The return of Saturn is a significant event.
According to astrologers at least, who believe that when the planet returns to where it was when you were born, which takes between 27 and 29 years, it brings huge life changes.
“It’s when you might break up with your first significant partner, buy a house or get a cat or something,” says Mystery Jets’ Blaine Harrison, who admits to becoming a bit obsessed with the idea while writing the band’s fifth album, as reflected in its frequent references to all things celestial, and the fact one song is called 1985 - his birth year.
Harrison turned 30 last May, with ideas connected to growing older, and the sorts of responsibilities supposed to come with that, on his mind.
Whether or not you think there’s any truth in astrology, the notion that big things happen in your late-20s is pretty hard to ignore.
“It’s the first time you really take a glance over your shoulder and think about what you’ve done,” says Harrison.
“When we released our first two albums, we were running around London like a pack of wolves, going out with the wrong women and experiencing everything the city had to offer. We still love it, but we have a sense of perspective about it all.
“There are friends of mine who might be 10 years in to doing something far more honourable and worthwhile than playing in a band, and they’re starting to think about kids and all that, so on this album I am asking where I fit into all of that, along with the feeling at the back of our mind about whether we can sustain it forever. Do we have to get proper jobs?
“But that’s the romance that has always attracted us to this life,” he continues. “It is so up and down, especially now - music is precarious - and people crave security. This record also had me wondering what security actually is; a house in the suburbs with your family, or something else?”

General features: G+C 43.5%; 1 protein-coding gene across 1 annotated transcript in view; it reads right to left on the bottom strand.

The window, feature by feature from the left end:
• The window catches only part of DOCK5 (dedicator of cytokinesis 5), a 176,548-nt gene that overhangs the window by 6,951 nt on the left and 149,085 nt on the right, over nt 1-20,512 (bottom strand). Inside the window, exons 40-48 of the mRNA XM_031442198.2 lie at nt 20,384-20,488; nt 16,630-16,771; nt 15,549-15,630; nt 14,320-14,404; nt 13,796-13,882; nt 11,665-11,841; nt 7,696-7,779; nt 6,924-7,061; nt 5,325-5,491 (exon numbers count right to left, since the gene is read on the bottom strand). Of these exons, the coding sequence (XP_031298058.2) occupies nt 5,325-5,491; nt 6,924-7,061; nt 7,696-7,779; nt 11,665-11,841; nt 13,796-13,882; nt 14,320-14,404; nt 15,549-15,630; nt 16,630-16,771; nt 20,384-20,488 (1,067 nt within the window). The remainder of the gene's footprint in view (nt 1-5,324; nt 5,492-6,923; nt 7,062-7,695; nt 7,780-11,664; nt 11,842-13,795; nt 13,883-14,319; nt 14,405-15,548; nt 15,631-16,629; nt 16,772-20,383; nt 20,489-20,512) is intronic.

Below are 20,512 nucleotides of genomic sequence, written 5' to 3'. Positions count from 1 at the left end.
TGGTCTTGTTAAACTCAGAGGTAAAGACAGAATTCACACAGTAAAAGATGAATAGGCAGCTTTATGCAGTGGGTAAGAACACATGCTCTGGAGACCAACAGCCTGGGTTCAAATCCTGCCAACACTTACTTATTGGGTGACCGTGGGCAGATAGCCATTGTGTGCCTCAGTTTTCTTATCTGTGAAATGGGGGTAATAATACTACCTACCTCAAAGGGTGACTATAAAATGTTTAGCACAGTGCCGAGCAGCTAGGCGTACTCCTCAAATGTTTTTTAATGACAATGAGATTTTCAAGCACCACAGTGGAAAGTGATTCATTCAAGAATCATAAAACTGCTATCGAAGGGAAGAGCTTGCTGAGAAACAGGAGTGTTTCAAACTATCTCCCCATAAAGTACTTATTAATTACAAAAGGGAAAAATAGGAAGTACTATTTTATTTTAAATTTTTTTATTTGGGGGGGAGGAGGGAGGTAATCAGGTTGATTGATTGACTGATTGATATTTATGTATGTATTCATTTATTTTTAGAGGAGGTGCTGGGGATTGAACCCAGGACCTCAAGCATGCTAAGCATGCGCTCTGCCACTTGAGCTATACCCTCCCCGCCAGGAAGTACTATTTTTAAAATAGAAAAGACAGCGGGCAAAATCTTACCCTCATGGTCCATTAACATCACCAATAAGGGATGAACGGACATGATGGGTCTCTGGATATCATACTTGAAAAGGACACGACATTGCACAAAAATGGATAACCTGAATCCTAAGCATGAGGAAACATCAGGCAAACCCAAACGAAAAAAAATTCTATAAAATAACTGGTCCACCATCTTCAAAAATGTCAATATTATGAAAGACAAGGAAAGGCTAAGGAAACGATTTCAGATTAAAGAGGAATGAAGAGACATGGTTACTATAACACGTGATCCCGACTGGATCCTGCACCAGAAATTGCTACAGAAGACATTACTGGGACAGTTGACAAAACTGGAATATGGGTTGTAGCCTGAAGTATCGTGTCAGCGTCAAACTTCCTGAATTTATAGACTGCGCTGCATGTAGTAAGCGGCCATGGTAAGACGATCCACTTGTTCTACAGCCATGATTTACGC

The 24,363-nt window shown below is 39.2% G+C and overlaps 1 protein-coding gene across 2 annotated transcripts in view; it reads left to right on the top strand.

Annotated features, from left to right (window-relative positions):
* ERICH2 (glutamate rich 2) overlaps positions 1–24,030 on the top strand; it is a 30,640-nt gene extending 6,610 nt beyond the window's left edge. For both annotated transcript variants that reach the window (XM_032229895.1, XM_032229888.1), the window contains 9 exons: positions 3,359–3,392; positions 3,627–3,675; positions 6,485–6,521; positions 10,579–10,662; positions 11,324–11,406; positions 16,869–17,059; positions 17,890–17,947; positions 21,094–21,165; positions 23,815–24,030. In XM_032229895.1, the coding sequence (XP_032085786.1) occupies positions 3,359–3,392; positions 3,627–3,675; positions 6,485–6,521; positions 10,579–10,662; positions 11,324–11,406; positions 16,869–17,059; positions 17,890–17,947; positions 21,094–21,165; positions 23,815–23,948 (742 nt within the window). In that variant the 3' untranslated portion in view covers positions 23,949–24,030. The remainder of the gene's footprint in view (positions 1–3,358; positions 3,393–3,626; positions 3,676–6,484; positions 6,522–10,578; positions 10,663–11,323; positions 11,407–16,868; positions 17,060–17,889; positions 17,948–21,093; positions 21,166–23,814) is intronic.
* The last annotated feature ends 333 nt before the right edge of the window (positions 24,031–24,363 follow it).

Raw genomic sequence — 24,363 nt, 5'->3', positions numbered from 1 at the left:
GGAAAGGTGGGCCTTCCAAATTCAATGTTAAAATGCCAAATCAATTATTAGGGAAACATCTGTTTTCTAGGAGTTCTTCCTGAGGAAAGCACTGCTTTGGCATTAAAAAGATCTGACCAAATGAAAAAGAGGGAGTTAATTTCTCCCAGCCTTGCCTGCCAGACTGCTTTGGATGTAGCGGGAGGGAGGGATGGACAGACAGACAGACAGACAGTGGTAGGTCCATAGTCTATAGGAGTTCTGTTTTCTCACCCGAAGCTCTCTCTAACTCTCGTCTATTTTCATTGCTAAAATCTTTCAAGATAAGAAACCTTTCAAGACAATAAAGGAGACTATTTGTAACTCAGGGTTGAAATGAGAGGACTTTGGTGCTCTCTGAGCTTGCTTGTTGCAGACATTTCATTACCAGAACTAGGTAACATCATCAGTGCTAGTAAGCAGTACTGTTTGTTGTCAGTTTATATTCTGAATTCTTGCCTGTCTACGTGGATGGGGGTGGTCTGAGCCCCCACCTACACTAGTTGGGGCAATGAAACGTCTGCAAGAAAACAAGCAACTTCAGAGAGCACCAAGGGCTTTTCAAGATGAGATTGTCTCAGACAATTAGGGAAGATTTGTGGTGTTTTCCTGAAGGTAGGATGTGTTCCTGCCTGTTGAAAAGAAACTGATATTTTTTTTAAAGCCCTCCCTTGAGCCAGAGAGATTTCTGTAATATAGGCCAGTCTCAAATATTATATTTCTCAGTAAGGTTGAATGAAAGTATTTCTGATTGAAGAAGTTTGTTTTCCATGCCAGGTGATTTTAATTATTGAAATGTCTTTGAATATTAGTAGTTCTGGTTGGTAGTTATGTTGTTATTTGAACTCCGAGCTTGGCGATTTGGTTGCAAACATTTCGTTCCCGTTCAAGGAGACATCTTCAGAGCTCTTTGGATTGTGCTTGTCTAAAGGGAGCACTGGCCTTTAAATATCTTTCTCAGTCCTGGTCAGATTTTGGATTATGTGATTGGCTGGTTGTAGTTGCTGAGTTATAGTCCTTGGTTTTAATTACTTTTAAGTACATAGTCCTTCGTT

The background to the record saw Mystery Jets, who have been a pretty permanent fixture on festival bills around the world since releasing their debut Making Dens in 2006, return to the UK after an extensive US tour with their fourth album, Radlands, in 2013.
“We came back an unsigned band really, and we’d been touring the US for so long, so it was scary for us, without that infrastructure, to think about carrying on,” says Harrison.
Add to that the departure of original member Kai Fish - who told the band he wanted to leave while they were recording Radlands, and officially announced the news shortly after the album’s release - and the band were in a state of flux.
“It was definitely scary, but looking back, it was really liberating, because we felt we were at a stage where we could take as long as we wanted to make our fifth record - we didn’t have to keep up playing festivals and touring, we took our time,” London-born Harrison notes.
Since returning from the States in 2013, the band played just two shows; at Y Not Festival and at the 10th birthday party of their former label, Transgressive.
Harrison says a large part of their time away was spent setting up their North London studio, home to the weird and wonderful instruments and equipment they’ve picked up over the years and have finally been able to find a home for.
Once that was all set up, it was time for writing - although the process moved along more quickly than they’d anticipated...
After taking a first batch of songs to a prospective producer, they asked what he thought of their ideas and how they should record them. When he replied that they already were recording them, it dawned on Mystery Jets that they’d been making their album all along, and should just continue.
The next step, some months later, saw family and friends brought in to hear it. However, it was during this phase that the band themselves realised they weren’t entirely happy, so they went off again to write more songs.
Harrison retreated to a beach hut on the South Coast, where he wrote between five and 10 songs every time he visited. Oh - and almost got washed away by the sea.
“I was there one time with my dad Henry, going through some songs. We were sitting watching the sea, and very quickly noticed the waves were getting bigger and bigger,” he recalls. “Then the phone started ringing and it was relatives telling me to get out of there, because there were flash floods coming - the worst seen in that part of England for 60 years, it turns out, and we just had enough time to pick up the guitar and rush to the nearest B&B.”
He and his dad finished the song that night.
“I asked my dad what he thought the song was about, and he said the moon, and its effect on us, so it fitted in with everything else I’d been writing, too.
“And I love that idea,” Harrison adds. “It all started as pretty airy-fairy notions about the moon and ageing and pondering security, and then ended up being shaped by the very real event of almost being washed away by the sea.”